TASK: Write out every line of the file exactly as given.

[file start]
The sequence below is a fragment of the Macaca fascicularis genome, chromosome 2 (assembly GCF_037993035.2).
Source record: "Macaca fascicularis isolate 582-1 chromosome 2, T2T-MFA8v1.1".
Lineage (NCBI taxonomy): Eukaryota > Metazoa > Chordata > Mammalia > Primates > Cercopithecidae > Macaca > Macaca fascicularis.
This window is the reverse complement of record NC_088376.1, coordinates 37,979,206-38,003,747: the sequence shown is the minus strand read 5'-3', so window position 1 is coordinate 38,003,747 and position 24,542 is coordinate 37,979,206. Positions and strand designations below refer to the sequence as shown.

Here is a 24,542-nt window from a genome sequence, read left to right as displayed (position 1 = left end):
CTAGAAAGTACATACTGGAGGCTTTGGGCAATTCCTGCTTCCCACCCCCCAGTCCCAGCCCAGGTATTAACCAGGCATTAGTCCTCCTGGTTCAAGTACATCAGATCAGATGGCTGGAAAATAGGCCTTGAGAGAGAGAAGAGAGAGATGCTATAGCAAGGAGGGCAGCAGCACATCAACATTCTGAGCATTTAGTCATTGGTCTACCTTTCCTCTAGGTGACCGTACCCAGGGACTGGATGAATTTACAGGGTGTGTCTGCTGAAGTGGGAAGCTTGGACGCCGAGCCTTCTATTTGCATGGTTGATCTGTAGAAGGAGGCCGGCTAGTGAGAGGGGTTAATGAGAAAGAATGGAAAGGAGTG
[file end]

The sequence below is a fragment of the Macaca fascicularis genome, chromosome 2 (assembly GCF_037993035.2).
Source record: "Macaca fascicularis isolate 582-1 chromosome 2, T2T-MFA8v1.1".
Lineage (NCBI taxonomy): Eukaryota > Metazoa > Chordata > Mammalia > Primates > Cercopithecidae > Macaca > Macaca fascicularis.
This window is the reverse complement of record NC_088376.1, coordinates 37,979,206-38,003,747: the sequence shown is the minus strand read 5'-3', so window position 1 is coordinate 38,003,747 and position 24,542 is coordinate 37,979,206. Positions and strand designations below refer to the sequence as shown.

Here is a 24,542-nt window from a genome sequence, read left to right as displayed (position 1 = left end):
CTAGAAAGTACATACTGGAGGCTTTGGGCAATTCCTGCTTCCCACCCCCCAGTCCCAGCCCAGGTATTAACCAGGCATTAGTCCTCCTGGTTCAAGTACATCAGATCAGATGGCTGGAAAATAGGCCTTGAGAGAGAGAAGAGAGAGATGCTATAGCAAGGAGGGCAGCAGCACATCAACATTCTGAGCATTTAGTCATTGGTCTACCTTTCCTCTAGGTGACCGTACCCAGGGACTGGATGAATTTACAGGGTGTGTCTGCTGAAGTGGGAAGCTTGGACGCCGAGCCTTCTATTTGCATGGTTGATCTGTAGAAGGAGGCCGGCTAGTGAGAGGGGTTAATGAGAAAGAATGGAAAGGAGTG